Simple alethiometer used as birthday invitation

Measuring the Truth with an Alethiometer

My daughter enjoyed reading Philip Pullman’s The Golden Compass (also known as Northern Lights) from the His Dark Materials trilogy.  For her birthday party, she wanted to give each guest an alethiometer, the compass mentioned in the book’s North American title.  The main female character, Lyra, uses it to determine the truth of a situation.

There are a number of examples of making an alethiometer but most were of a higher quality than the one we wanted to make – or had the time and expertise to make!  We decided to use foam core and cut out 4 circles.  Two circles would have an internal circle cut out of them.  The four circles would then be stacked, with the two empty ones in the middle.  The top circle is the lid, the bottom is the bottom.  To make the inside of the alethiometer more interesting, we bought matching cheap brooches from a craft store.  The glass covering the compass is a transparency sheet cut and glued into place.

Simple alethiometer used as birthday invitation, from side angle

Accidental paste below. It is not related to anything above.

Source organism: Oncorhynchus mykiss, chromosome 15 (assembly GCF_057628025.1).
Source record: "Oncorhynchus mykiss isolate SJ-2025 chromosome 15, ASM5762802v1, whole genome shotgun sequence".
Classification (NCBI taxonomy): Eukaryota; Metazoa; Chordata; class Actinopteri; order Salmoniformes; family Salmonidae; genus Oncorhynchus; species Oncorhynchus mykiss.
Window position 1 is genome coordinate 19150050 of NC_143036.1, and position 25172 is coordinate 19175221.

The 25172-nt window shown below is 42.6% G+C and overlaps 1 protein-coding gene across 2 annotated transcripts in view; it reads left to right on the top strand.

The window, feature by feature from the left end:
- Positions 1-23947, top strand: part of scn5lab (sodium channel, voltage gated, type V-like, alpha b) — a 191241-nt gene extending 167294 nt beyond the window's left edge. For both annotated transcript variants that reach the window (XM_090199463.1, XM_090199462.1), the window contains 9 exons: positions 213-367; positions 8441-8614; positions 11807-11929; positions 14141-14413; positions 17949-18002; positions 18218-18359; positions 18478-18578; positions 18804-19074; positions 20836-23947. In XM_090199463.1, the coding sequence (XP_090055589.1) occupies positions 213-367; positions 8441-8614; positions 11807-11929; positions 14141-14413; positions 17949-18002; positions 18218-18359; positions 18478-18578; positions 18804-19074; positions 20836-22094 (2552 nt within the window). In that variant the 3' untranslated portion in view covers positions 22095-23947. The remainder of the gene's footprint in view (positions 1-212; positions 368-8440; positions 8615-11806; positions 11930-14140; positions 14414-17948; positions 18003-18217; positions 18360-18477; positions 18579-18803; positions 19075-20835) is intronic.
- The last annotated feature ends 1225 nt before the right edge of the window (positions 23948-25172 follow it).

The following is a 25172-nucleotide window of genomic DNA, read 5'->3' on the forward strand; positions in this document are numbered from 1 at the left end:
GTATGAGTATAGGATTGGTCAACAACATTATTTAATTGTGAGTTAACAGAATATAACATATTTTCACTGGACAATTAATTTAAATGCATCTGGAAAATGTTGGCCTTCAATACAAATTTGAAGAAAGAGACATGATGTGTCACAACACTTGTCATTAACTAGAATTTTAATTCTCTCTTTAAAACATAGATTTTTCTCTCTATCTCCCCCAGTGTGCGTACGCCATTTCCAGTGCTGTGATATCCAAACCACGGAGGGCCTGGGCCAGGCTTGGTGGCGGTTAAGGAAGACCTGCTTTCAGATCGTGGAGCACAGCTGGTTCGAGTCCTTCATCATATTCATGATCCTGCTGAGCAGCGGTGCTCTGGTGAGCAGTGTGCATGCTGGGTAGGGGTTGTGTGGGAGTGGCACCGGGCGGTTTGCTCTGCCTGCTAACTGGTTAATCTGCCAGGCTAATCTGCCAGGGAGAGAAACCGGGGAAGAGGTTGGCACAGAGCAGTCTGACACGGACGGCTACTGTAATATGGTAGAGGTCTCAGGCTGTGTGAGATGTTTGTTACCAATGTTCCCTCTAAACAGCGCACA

Simple alethiometer used as birthday invitation, from side angle

We created a circle in Microsoft Word with suitable icons to recall the alethiometer from the Golden Compass film.  My daughter – who has a wicked maker bent herself – really wanted the compass needle to do something!  We ended up with a design that used a straight pin from the glass into the base.  Onto that we attached a second straight pin wrapped tightly in aluminum foil.  The foil made it look like a compass pointer, but the pin meant that it could be affected by a magnet.  My daughter put a magnet in her hand as she imagined what the compass might do, and guided the arrow to the necessary icons!

David Whelan

I improve information access and lead information teams. My books on finding information and managing it and practicing law using cloud computing reflect my interest in information management, technology, law practice, and legal research. I've been a library director in Canada and the US, as well as directing the American Bar Association's Legal Technology Resource Center. I speak and write frequently on information, technology, law library, and law practice issues.